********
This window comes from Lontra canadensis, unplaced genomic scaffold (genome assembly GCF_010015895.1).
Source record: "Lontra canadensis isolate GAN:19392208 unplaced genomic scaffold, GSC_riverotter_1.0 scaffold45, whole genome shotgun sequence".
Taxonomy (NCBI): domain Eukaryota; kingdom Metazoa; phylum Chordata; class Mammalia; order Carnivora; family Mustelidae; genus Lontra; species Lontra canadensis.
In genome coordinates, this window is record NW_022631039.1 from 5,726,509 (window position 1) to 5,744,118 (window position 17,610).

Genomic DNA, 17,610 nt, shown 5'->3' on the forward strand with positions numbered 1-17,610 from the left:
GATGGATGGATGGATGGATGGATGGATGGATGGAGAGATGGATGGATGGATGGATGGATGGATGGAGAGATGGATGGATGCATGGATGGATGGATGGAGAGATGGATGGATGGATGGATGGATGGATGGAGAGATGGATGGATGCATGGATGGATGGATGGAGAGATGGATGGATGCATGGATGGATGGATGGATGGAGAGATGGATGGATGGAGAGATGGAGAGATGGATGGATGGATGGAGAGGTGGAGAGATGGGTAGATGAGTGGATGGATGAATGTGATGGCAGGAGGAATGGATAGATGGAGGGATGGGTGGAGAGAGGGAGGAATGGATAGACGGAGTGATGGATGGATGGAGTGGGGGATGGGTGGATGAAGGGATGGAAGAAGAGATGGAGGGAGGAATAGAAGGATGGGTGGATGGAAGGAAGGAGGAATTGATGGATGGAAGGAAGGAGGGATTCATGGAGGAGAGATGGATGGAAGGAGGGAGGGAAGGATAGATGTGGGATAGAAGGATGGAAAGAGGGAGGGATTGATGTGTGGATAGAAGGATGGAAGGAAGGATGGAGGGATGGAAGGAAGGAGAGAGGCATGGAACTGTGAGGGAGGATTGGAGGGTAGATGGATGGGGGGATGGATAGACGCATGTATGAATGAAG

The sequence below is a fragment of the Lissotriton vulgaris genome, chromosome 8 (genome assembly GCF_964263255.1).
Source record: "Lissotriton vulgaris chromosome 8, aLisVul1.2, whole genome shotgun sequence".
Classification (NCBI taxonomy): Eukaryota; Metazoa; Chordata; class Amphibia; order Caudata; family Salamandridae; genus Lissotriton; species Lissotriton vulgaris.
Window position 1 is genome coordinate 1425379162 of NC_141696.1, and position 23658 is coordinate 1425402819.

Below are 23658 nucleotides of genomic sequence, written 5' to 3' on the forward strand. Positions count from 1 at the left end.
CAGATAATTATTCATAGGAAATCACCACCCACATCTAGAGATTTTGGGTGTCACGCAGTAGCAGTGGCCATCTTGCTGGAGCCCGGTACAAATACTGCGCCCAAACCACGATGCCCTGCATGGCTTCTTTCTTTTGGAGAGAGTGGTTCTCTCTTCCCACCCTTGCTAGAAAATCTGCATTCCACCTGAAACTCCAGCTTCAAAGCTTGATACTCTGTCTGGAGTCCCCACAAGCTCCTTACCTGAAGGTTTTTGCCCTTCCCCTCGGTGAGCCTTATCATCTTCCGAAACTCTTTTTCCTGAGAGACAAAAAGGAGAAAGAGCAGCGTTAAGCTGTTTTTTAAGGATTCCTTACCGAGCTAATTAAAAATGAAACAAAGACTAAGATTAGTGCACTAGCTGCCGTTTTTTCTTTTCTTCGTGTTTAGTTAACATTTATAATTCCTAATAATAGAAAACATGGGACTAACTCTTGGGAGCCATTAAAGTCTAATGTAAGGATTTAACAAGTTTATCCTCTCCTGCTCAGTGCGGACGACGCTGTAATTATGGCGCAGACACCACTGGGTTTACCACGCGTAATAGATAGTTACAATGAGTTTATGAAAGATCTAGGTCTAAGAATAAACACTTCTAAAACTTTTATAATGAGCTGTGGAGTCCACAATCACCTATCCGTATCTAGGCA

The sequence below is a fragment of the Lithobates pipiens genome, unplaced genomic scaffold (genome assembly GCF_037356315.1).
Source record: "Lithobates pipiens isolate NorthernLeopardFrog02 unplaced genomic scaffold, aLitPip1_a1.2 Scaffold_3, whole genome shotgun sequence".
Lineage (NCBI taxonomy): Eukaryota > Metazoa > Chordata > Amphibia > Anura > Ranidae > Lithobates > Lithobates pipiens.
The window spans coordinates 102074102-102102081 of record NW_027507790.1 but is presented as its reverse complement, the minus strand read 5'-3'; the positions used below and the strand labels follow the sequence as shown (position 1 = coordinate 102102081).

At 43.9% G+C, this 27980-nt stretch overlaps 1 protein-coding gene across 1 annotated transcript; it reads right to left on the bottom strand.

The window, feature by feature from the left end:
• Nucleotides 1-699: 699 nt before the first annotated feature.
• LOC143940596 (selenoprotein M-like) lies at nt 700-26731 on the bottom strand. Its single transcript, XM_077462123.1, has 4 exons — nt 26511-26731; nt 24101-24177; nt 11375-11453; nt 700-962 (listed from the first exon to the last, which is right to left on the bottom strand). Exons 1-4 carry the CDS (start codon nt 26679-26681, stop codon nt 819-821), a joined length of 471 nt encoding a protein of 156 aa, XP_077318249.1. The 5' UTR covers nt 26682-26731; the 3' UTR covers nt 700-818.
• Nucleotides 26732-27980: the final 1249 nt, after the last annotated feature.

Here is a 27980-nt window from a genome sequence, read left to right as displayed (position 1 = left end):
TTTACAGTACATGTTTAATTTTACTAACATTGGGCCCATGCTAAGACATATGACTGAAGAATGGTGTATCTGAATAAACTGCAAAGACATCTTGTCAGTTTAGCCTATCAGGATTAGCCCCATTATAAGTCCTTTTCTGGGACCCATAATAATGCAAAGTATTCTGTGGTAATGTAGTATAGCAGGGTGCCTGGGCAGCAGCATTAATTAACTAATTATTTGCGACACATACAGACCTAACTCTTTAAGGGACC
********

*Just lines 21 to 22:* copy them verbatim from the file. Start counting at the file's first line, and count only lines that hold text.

• Nucleotides 26732-27980: the final 1249 nt, after the last annotated feature.

Here is a 27980-nt window from a genome sequence, read left to right as displayed (position 1 = left end):